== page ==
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The structure of a design interview

In this essay, I would like to share an interview framework to evaluate designers of all experience levels.

Adit Gupta
Adit Gupta
2 min read
The structure of a design interview
The fluidity of structures over time

With over a decade in design, I've had the opportunity to interview many designers across different stages of their careers. Throughout this time, my interview structure has continuously evolved.

In this post, I would like to share my latest interview framework, which accommodates designers with varying experience levels. Naturally, the depth of questioning adjusts according to the position being sought.


The introduction is the gateway to the interview, setting the tone for what's to come. It's a moment to break the ice, establish rapport, and lay the groundwork for a productive conversation. You can start with a warm greeting and casual conversation about the day (or weather! ⛅️) . Give a brief introduction about yourself, outline the structure of the interview, and open the floor!

Case study

Problem Statement Analysis

  • Understand how the designer arrived at the problem statement. Bonus points for redefining the problem statement with a deep understanding of evident and latent needs. Assess whether the problem statement was articulated with precision and clarity. Was it well-defined and coherent?
  • Has the designer considered different perspectives while understanding the problem?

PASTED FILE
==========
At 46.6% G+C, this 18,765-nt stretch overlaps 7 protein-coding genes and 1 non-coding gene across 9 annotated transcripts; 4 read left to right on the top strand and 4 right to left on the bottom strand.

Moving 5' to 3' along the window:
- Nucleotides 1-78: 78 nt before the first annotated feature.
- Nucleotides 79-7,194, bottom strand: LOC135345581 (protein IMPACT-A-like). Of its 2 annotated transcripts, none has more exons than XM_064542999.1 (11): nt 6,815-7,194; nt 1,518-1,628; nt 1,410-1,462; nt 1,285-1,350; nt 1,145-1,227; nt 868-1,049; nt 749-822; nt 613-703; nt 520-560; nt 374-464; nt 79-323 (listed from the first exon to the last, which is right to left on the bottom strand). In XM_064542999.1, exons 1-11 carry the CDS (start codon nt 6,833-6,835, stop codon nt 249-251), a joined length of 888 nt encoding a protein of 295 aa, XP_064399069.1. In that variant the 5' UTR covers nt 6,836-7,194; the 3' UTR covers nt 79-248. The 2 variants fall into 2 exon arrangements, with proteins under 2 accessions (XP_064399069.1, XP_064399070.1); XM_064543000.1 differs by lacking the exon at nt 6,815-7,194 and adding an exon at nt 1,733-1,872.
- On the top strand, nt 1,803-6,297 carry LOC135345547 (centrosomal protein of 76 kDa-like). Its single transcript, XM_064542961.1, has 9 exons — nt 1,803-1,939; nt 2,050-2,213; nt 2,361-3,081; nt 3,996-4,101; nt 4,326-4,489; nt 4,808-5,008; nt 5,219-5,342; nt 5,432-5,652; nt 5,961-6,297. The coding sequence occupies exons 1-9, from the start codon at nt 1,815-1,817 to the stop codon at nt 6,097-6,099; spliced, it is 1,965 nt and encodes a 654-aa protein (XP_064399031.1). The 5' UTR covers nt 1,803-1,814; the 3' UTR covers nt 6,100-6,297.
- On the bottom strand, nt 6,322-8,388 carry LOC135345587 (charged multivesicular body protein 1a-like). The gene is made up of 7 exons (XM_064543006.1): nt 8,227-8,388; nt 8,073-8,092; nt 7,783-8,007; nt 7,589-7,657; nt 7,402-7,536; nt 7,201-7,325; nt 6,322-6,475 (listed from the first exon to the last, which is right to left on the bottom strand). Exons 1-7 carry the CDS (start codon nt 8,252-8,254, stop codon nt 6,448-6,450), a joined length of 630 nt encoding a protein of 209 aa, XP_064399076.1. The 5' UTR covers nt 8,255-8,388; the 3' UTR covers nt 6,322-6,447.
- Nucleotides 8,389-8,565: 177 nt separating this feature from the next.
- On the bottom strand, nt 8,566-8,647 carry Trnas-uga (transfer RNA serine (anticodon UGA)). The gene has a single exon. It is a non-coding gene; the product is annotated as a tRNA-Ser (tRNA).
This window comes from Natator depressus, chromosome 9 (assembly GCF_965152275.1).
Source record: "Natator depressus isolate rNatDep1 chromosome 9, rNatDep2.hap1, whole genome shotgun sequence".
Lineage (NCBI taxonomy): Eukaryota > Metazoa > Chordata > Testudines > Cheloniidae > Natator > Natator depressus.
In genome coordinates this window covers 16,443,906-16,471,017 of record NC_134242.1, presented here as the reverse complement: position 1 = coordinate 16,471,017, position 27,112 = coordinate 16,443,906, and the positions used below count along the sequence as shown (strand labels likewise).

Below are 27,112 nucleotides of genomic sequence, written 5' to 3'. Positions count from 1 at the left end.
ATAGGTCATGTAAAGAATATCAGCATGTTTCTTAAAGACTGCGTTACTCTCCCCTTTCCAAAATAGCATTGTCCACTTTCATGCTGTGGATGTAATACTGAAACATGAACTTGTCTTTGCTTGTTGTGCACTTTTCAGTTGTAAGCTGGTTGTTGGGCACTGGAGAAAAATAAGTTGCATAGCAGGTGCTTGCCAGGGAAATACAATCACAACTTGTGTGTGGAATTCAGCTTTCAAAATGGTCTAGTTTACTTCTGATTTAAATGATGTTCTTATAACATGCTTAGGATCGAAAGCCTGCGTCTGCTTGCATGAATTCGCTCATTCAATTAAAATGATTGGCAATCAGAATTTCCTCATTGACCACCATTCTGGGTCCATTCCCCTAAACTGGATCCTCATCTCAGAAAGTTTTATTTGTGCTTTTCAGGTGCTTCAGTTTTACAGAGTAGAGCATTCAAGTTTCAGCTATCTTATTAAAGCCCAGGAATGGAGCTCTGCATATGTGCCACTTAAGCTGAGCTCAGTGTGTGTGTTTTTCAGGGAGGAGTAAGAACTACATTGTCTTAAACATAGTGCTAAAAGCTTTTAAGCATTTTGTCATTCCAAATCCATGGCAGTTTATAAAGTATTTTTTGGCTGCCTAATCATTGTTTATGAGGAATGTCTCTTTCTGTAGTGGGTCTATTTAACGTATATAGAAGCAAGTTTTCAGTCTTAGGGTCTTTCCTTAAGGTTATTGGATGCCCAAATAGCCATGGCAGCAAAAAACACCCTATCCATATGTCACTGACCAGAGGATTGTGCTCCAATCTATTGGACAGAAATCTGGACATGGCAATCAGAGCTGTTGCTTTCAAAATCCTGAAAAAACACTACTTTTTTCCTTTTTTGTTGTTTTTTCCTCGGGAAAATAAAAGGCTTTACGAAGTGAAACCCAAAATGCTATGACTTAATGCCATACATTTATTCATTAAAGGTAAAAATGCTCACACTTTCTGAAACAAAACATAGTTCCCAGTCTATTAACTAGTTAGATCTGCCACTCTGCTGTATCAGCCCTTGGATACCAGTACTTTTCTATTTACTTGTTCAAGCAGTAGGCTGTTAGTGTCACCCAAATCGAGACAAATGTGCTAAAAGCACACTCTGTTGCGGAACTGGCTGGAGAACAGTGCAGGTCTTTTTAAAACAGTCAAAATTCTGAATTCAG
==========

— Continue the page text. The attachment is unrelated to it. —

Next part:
Collaboration - Aligning user and business needs towards a single goal

  • How did they collaborate with their cross-functional partners? Do they have a good understanding of business needs? How did they align user and business needs? Did they face any problems? How did they resolve them? What are their methods for collaborative problem-solving?
  • Focus on stakeholder management and conflict resolution
  • What problems did they face during collaboration? How did they resolve them?


  • Process - Uncover the factors that steered the ideation process and their underlying reasons.
  • Focus on design system and component issues when working with engineering
  • Problem Resolution - Is the problem getting adequately resolved with the solution? How did they measure it? Is the solution aligned with the defined business and user objectives? Are there any ambiguities or loose ends in the solution?
  • Navigating ambiguity - Understand how the designer navigated through ambiguity and uncertainty (if any).
  • Quality and Inclusivity - Focus on craft and quality of work. Has the designer considered an inclusive experience?
  • Feedback Reception: Analyze how designers respond to and integrate feedback into their work.

Contextual and Open questions

  • What are their thoughts on handling design debt and design evolution?
  • How do they upskill as a designer?
  • Why <this company>?
  • What are your expectations from the next job regarding personal and professional growth?

Questions for the interviewer:

  • It's a red flag if they don't have any questions. Beware of the absence of curiosity, for questions unasked signal a dire omen.

In the intricate dance of the design interview, every step, from the warm introduction to the probing analysis of problem-solving, collaboration, and ideation, plays a vital role in uncovering a candidate's true potential.

There's no one-size-fits-all approach to structuring an interview. The process should be dynamic, adapting and evolving with the industry's context and ever-changing landscape.


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